Keelhaul are a progressive-metal band's band. For more than a dozen years, they've earned the approbation of acts like Isis, High on Fire and Mastodon — the latter once opened for them — generating more respect than commercial success. Their knotty fire is documented on four albums, and in the late '90s and early '00s, they toured hungrily, but their timing was off. They burned out on the road just as the post-metal wave was cresting and now persist for that all-too Cleveland of reasons. "We're too dumb to quit," says guitarist Chris Smith.
Things came to a head in 2004, after a European tour that included a handful of canceled shows and a passel of poorly attended ones in Germany. Keelhaul were supporting their third album, 2003's Subject to Change Without Notice, which proved a fitting epitaph for the band. Apparently there's only so far you can push four broke dudes before they break. The tour went so badly that bassist Aaron Dallison had to sell his instrument in Belgium for rent money. When they returned home, it was for an extended hiatus.
"It was the pinnacle of a seven-year tower of frustration," says Smith. "When you're done sculpting something, you just walk away from it."
It was six months before any of the members talked to each other, but eventually they reconnected and started playing intermittently — extremely intermittently. They reckon they played something like four shows in as many years before they considered adding to their legacy with a fourth album, Keelhaul's Triumphant Return to Obscurity, released last summer. Though the title may be factual, it's hardly deserved.
The arrangements lurch and wheel around, segueing from muscular ferocity to contrapuntal churn. Drum fills tumble chaotically as though falling down a long spiral staircase, and the guitars thrum like a furnace in the heart of winter, periodically throwing up sparks like they're unable to fully digest the steely throb. Like King Crimson consigned to the factory floor, it's artistic, brutal and windy, with vocals only occasionally surfacing in the writhing swerve of instruments.
Though the multiple passages and well-crafted violence might suggest premeditation, nothing could be further from the truth. "We're just four dudes from Cleveland who started making music, and it ended up like that," says Dallison. "If there were ever a concept, there's no way we'd all agree on it."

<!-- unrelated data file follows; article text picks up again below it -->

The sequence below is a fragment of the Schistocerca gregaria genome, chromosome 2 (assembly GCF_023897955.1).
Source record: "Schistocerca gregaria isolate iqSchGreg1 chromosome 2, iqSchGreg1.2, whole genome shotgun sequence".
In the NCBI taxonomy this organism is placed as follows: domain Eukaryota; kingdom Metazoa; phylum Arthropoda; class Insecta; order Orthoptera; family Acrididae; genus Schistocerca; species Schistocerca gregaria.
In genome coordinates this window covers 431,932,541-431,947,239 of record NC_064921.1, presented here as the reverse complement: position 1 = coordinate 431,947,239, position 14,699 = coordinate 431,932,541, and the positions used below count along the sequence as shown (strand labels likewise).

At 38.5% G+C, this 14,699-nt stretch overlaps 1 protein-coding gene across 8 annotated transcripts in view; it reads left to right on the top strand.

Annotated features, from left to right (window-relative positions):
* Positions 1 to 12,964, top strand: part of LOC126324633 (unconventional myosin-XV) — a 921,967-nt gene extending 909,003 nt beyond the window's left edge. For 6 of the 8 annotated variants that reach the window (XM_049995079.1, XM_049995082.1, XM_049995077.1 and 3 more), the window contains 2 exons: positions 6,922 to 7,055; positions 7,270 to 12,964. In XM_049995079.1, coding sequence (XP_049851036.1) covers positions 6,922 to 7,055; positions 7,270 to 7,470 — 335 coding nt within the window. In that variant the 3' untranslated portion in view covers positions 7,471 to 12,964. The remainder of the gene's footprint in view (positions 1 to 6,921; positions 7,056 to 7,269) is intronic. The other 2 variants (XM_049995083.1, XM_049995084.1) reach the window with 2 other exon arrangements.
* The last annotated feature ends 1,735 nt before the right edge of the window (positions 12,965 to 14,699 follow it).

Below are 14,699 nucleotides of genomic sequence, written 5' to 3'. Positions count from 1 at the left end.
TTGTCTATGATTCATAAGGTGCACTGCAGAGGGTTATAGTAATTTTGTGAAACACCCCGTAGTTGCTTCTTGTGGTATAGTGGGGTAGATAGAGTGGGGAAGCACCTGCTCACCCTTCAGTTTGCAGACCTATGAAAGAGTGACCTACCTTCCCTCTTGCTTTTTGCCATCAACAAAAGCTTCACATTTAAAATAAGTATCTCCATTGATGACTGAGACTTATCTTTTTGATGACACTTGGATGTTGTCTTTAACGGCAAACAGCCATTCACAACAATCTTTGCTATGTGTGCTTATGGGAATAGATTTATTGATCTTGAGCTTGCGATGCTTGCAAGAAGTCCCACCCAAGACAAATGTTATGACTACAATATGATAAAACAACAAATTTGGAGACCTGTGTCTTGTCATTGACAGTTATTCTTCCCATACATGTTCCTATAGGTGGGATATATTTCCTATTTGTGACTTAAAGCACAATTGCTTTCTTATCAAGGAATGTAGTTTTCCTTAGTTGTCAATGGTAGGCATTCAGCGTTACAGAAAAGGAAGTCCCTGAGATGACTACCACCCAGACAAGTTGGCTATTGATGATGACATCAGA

Return to Obscurity was fashioned in nine days in Brooklyn, New York, with producer Andrew Schneider, who also recorded Subject to Change. Then he told Keelhaul they were out of money, and it was time for his Christmas vacation. However brusque he was, he certainly didn't skimp in putting it together — the album is big, terrific and tight, from the meditative "Brady's Lament" to the droning ballistic rumble of "High Seas Vikings Eulogy."
Isis, whose frontman Aaron Turner also owns Keelhaul's label Hydra Head, took them on a European tour last month. ("He figured if these guys are ever going to sell any records, I'm going to have to take them out," says drummer Will Scharf.) The results were better this time, and they even returned with extra dough in their pockets.
No one in the band has a stomach for a full U.S. headlining tour at this point, but they're open to the idea of joining High on Fire or Mastodon, both of whom mentioned in the past taking them out as a supporting act. For now, it's all about baby steps. Scharf even intimates that some material from the tour's soundchecks could provide the beginnings of a fifth album, though Smith says they aren't there yet.
"There's a website where the sheriff lists evictions," he says. "That's where we're at with the new album. We know where the tree lawns are; we just haven't bothered to check any out yet."